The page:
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ARS Home » Plains Area » Clay Center, Nebraska » U.S. Meat Animal Research Center » Meat Safety & Quality Research » Research » Publications at this Location » Publication #371779

Research Project: Strategies to Optimize Meat Quality and Composition of Red Meat Animals

Location: Meat Safety & Quality Research

Title: Investigation of the sarcoplasmic proteome contribution to the development of pork loin tenderness

Author
item SCHULTE, MATTHEW - Iowa State University
item JOHNSON, LOGAN - Iowa State University
item ZUBER, ELIZABETH - Iowa State University
item STEADHAM, EDWARD - Iowa State University
item King, David - Andy
item HUFF-LONERGAN, ELISABETH - Iowa State University
item LONERGAN, STEVEN - Iowa State University

Submitted to: Meat and Muscle Biology
Publication Type: Peer Reviewed Journal
Publication Acceptance Date: 3/26/2020
Publication Date: 4/1/2020
Citation: Schulte, M.D., Johnson, L.G., Zuber, E.A., Steadham, E.M., King, D.A., Huff-Lonergan, E., Lonergan, S.M. 2020. Investigation of the sarcoplasmic proteome contribution to the development of pork loin tenderness. Meat and Muscle Biology. 4(1):8, 1-14. https://doi.org/10.22175/mmb.9566.
DOI: https://doi.org/10.22175/mmb.9566

Interpretive Summary: Tenderness continues to be a primary driver of consumer acceptance of pork products. Current knowledge of the biological factors regulating pork tenderness leaves a significant portion of variation in tenderness unexplained. An experiment was run to determine differences in protein profiles of pork loin muscles that differed in tenderness. Tougher pork loins had a greater abundance of metabolic and regulatory proteins. In contrast, more tender pork loins had greater abundance of proteins responsible for cellular stress response. These results provide insight to new avenues to understanding biological regulation of pork tenderness.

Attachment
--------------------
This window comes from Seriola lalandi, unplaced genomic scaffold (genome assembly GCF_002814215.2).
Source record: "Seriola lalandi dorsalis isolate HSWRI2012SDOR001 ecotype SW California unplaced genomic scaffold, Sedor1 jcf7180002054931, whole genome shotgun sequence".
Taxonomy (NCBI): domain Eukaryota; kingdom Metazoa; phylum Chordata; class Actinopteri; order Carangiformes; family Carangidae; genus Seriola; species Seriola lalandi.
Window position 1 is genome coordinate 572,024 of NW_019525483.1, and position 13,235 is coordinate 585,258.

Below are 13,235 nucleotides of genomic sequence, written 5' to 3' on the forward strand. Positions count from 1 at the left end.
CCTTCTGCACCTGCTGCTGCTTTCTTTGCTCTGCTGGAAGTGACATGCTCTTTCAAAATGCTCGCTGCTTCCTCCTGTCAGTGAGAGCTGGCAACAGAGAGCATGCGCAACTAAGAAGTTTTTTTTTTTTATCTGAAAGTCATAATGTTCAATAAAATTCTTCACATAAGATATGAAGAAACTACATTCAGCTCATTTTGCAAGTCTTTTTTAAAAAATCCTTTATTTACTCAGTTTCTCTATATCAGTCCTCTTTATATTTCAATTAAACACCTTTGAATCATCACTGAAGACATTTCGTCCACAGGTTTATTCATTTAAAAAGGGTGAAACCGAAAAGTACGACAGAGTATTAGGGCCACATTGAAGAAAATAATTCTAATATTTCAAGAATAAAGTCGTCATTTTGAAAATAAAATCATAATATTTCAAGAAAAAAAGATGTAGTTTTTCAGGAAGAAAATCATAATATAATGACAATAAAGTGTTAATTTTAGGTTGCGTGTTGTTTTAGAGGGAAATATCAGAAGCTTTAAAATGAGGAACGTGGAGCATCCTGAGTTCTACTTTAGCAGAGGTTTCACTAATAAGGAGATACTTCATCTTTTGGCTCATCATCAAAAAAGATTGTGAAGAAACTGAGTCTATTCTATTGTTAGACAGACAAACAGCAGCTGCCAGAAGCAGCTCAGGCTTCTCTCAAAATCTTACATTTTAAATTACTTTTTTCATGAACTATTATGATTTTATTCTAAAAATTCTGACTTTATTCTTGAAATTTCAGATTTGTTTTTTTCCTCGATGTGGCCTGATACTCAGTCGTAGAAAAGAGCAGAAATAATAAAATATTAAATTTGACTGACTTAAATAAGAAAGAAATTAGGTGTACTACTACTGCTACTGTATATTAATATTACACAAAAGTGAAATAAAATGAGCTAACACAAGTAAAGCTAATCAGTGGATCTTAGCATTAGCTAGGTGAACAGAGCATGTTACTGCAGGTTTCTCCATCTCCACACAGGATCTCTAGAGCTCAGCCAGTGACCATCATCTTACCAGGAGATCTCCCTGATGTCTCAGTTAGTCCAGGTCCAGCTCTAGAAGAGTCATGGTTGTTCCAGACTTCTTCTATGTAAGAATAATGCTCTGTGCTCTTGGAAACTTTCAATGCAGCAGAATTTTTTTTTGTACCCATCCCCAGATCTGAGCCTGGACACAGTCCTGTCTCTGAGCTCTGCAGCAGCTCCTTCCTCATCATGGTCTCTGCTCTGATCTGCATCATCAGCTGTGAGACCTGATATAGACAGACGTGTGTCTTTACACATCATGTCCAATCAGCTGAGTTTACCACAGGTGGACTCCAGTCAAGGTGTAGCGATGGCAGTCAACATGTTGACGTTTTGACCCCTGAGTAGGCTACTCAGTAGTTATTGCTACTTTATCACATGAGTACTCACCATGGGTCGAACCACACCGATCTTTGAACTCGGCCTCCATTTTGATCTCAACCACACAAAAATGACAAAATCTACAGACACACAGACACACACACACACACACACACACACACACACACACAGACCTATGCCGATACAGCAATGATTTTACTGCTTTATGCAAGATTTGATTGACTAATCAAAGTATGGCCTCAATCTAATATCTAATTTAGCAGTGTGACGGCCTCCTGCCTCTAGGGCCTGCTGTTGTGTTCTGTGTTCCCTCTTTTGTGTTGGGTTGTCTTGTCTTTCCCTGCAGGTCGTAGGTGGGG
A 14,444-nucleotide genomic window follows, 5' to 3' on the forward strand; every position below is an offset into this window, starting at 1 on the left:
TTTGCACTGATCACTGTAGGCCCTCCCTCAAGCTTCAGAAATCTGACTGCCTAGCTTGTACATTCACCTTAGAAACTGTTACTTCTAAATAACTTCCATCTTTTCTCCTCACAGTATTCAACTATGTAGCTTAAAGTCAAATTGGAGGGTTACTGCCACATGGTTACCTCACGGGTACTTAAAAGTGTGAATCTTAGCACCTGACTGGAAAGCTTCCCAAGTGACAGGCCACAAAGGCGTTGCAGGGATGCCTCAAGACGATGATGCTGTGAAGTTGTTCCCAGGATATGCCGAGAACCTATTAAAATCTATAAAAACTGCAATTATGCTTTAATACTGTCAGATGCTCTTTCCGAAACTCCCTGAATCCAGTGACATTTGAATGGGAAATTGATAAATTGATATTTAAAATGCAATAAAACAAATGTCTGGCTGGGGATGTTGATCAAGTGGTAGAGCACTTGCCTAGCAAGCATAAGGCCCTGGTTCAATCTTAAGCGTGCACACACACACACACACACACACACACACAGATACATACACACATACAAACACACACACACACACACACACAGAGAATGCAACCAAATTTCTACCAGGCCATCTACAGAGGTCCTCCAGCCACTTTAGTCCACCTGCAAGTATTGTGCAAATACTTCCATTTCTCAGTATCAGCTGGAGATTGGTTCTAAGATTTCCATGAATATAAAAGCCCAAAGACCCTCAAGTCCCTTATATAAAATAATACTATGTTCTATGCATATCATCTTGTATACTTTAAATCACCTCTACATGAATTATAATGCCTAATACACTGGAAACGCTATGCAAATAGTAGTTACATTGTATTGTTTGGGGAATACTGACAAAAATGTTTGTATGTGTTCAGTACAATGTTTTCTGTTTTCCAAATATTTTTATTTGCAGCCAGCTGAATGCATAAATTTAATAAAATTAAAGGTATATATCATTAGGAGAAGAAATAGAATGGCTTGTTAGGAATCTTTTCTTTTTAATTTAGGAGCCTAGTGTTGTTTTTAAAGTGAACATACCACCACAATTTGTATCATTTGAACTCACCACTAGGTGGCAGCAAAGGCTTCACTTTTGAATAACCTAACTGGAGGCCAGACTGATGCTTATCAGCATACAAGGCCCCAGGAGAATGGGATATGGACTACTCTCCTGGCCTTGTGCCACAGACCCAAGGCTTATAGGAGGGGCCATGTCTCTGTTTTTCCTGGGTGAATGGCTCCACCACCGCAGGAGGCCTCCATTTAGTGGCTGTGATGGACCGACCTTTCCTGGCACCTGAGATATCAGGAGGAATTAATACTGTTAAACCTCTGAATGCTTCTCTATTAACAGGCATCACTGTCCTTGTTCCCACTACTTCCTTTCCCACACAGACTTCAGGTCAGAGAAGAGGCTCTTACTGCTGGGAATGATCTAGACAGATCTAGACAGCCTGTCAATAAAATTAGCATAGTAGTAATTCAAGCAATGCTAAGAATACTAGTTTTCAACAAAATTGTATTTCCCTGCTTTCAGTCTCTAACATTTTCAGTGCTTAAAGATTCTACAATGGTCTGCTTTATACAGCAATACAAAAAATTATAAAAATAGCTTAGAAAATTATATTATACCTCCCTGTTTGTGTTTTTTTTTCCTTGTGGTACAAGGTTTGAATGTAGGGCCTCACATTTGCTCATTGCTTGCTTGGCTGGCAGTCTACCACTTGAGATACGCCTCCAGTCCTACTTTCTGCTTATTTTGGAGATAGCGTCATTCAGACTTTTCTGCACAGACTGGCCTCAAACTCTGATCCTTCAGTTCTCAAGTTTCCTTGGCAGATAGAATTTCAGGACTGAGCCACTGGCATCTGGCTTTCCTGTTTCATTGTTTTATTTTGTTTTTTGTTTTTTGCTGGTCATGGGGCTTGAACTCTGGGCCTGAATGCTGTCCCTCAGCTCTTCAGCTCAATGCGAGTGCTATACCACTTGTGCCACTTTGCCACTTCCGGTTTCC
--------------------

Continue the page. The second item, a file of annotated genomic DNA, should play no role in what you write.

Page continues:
Technical Abstract: The study objectives were to determine the extent to which the sarcoplasmic proteome explains variations in aged pork loin star probe value. Pork loins (n = 12) were categorized by differences in star probe at 21 d post mortem from a larger set of loins. Loins were categorized into low star probe (LSP) group (n = 6; star probe < 5.80 kg) and high star probe (HSP) group (n = 6; star probe > 7.00 kg) based on 21-d star probe value with inclusion criteria of marbling score (1.0–3.0) and 24-h pH (5.69–5.98). Quality traits were measured at 1-, 8-, 14-, and 21-d aging. Desmin and troponin-T degradation, peroxiredoxin-2 abundance, calpain-1 autolysis, and sarcomere length were determined. Two-dimensional difference gel electrophoresis and mass spectrometry were used to identify proteins that differed in abundance due to category. Star probe values were lower (P < 0.01) in LSP at each day of aging compared with HSP. Greater pH values were observed (P < 0.05) in LSP compared with HSP at each day of aging. Marbling score was greater (P < 0.05) in LSP compared with HSP at each day of aging. Greater (P < 0.05) desmin and troponin-T degradation was detected in LSP chops at 14- and 21-d aging and 8-, 14-, and 21-d aging, respectively. Greater (P < 0.05) sarcomere length was determined in LSP compared with HSP at 1-, 8-, and 21-d aging. Sarcoplasmic proteins from HSP chops had greater abundance (P < 0.10) of metabolic and regulatory proteins, whereas the LSP chops had greater abundance (P < 0.10) of stress response proteins. Star probe values were affected by pH, marbling score, protein degradation, sarcomere length, and sarcoplasmic proteome.